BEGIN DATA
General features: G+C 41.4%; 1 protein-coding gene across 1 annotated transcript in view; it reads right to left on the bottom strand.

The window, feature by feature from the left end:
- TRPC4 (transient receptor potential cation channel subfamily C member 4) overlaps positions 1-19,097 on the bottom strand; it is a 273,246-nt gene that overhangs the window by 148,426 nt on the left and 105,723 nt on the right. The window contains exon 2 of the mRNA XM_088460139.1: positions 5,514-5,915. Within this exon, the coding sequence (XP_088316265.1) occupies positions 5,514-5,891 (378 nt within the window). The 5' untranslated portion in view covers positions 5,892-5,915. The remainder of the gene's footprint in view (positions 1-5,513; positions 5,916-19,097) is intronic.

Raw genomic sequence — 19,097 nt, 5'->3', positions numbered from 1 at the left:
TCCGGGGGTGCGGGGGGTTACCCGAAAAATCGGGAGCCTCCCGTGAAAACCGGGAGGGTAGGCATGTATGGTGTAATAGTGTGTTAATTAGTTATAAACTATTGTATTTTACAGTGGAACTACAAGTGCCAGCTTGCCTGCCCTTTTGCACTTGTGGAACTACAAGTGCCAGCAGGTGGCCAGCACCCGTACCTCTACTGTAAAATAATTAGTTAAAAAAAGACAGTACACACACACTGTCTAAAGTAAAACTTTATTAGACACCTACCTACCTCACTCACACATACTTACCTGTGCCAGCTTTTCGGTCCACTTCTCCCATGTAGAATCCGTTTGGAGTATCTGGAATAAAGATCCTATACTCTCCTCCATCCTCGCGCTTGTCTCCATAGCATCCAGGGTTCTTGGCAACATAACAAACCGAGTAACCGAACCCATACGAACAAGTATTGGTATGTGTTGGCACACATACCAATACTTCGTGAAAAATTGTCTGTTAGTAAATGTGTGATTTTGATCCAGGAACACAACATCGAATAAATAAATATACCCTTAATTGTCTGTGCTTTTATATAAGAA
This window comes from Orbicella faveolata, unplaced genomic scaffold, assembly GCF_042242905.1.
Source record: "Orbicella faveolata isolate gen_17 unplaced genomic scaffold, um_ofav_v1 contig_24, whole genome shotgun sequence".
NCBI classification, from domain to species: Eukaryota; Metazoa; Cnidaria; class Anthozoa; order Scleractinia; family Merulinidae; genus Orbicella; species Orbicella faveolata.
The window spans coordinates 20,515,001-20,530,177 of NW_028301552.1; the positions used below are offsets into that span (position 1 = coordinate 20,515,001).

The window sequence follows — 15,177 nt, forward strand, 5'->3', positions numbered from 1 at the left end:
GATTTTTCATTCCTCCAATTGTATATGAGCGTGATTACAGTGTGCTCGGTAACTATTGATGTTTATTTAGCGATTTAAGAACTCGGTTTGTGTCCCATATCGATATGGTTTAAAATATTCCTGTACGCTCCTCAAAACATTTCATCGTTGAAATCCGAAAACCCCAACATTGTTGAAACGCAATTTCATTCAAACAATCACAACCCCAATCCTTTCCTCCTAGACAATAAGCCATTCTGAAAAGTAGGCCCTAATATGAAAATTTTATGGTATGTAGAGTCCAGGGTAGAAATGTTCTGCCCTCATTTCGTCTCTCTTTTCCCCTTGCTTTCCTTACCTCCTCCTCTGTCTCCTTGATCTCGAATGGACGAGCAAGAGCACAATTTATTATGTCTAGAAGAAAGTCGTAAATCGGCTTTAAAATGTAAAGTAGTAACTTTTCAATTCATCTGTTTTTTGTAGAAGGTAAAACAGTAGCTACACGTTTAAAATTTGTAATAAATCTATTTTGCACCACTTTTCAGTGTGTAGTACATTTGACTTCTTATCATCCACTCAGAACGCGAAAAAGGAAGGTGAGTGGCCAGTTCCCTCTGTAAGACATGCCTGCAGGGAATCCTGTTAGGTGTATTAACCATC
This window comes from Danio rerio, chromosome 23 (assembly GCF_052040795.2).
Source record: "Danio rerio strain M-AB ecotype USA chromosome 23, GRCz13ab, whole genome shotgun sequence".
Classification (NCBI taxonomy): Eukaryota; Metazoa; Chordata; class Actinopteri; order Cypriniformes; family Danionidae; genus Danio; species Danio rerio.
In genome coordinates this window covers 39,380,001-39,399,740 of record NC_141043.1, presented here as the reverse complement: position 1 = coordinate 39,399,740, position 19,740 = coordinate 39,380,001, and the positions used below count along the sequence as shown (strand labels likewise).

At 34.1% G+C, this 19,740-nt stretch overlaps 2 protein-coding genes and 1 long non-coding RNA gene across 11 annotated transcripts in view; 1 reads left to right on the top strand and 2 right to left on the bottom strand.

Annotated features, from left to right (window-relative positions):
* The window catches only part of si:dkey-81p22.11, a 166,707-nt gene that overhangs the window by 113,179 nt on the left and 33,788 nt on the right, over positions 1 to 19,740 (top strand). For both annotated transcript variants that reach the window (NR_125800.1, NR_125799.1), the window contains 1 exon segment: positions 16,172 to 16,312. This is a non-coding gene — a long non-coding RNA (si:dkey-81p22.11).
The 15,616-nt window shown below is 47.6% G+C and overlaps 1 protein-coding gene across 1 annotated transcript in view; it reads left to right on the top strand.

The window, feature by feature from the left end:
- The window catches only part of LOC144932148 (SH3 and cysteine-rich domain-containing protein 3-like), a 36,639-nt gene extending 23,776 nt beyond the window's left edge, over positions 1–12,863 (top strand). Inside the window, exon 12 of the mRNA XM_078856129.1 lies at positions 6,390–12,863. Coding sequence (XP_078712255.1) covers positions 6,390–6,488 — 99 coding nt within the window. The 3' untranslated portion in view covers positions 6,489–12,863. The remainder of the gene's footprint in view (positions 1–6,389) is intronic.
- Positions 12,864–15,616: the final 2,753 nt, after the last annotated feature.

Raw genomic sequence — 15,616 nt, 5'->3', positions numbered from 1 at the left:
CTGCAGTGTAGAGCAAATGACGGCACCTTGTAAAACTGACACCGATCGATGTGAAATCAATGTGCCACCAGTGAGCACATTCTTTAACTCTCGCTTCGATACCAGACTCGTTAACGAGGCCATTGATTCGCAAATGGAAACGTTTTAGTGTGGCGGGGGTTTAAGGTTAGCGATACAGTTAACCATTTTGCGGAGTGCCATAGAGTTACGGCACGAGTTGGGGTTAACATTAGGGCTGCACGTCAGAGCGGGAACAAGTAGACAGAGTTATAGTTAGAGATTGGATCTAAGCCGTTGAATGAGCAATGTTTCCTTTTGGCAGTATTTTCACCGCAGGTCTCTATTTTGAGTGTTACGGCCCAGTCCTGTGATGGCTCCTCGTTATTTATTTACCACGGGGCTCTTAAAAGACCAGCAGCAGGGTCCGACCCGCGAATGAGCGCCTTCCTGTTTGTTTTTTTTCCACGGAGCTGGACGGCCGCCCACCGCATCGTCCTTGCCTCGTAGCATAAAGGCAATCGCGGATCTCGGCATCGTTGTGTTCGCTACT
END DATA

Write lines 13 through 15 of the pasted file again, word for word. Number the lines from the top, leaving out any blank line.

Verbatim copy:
Source record: "Danio rerio strain M-AB ecotype USA chromosome 23, GRCz13ab, whole genome shotgun sequence".
Classification (NCBI taxonomy): Eukaryota; Metazoa; Chordata; class Actinopteri; order Cypriniformes; family Danionidae; genus Danio; species Danio rerio.
In genome coordinates this window covers 39,380,001-39,399,740 of record NC_141043.1, presented here as the reverse complement: position 1 = coordinate 39,399,740, position 19,740 = coordinate 39,380,001, and the positions used below count along the sequence as shown (strand labels likewise).